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Drawing a line in the sand: Partisanship and environmental issues in U. S. coastal regions

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Percentage of Democrats and Republicans viewing coastal environmental problems as serious threat.
Credit: Image courtesy of Taylor & Francis

The effects of human activities on marine environments along the United States coasts are easily observed. Less apparent, however, are the perceptions of locally focused marine issues by coastal populations living under a variety of social and environmental influences.

Researchers from the University of New Hampshire conducted a multiregional study of coastal Americans, finding concern levels regarding environmental issues swayed by

(1) local matters such as employment and local society-environment relations,

(2) age, gender, and education, and most importantly,

(3) ideological influences such as political party.

Their results are now available in a free access article from Society and Natural Resources, titled “Environmental Views from the Coast: Public Concern about Local to Global Marine Issues.”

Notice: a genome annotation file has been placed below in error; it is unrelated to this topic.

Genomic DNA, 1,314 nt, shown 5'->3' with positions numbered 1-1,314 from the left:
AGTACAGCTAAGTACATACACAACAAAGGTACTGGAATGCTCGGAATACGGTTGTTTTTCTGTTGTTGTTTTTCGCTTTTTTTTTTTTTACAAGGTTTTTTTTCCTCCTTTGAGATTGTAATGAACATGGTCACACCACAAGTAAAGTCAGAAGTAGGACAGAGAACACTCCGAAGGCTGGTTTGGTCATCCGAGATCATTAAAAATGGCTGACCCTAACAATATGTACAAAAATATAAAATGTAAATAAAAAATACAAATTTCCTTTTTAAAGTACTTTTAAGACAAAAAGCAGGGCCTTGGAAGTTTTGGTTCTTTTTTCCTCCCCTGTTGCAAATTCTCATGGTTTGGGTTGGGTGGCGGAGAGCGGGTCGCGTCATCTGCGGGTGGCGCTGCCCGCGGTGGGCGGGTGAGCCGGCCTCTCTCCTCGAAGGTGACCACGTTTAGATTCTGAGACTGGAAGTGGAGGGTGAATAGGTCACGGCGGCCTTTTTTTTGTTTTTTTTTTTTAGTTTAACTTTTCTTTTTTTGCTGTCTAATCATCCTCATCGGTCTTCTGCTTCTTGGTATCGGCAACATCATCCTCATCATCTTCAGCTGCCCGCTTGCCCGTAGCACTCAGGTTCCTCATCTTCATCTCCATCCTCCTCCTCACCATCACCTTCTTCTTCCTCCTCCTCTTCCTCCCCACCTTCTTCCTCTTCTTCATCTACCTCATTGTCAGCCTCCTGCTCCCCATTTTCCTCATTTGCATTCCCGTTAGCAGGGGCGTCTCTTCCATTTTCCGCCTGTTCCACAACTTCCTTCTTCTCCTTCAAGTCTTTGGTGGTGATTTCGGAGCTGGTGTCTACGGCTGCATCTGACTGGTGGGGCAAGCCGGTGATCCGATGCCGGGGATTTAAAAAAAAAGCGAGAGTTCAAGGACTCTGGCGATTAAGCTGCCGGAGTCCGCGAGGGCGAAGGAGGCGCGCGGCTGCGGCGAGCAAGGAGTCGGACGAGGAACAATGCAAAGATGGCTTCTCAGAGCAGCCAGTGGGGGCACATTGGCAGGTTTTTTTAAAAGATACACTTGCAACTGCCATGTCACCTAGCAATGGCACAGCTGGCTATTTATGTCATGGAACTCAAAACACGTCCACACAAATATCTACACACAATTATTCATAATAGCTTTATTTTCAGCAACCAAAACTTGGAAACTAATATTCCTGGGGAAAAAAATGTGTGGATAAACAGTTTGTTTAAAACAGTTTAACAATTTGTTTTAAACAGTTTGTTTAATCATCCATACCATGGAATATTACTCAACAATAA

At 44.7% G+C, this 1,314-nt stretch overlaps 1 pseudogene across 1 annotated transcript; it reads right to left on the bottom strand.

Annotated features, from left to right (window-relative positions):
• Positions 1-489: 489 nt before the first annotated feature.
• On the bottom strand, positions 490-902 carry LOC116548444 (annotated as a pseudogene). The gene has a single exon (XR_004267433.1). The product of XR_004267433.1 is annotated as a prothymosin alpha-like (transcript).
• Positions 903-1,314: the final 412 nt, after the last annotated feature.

The study incorporated eight surveys including more than 7,000 interviews of U.S. Atlantic, Pacific, and Gulf coast residents. Survey data reflected a diversity of concerns tied to local contexts. “The top concern varies from place to place. In one coastal region it might be flooding, in another it might be development, pollution or overfishing,” explains co-author Lawrence C. Hamilton. “Each environment is different, so that’s just what you’d expect.” When controlling for these local “place effects,” however, researchers found “a common pattern: partisanship. For almost every place and issue, from global warming to local beach pollution, Democrats express more concern than Republicans.”

While this political partisanship threatens science-based environmental policies, the study also indicates that the consequences of environmental negligence have comparable power to shape local opinions among affected communities. Beach pollution, seafood contamination, overfishing, sea-level rise and other marine environmental issues will exert more immediate pressure on coastal residents to act, so understanding the local “place effects” will be central to mitigating political biases.

Story Source: Materials provided by Taylor & Francis.Note: Content may be edited for style and length.

Journal Reference:

Lawrence C. Hamilton, Thomas G. Safford.Environmental Views from the Coast: Public Concern about Local to Global Marine Issues. Society & Natural Resources, 2014; 1 DOI:10.1080/08941920.2014.933926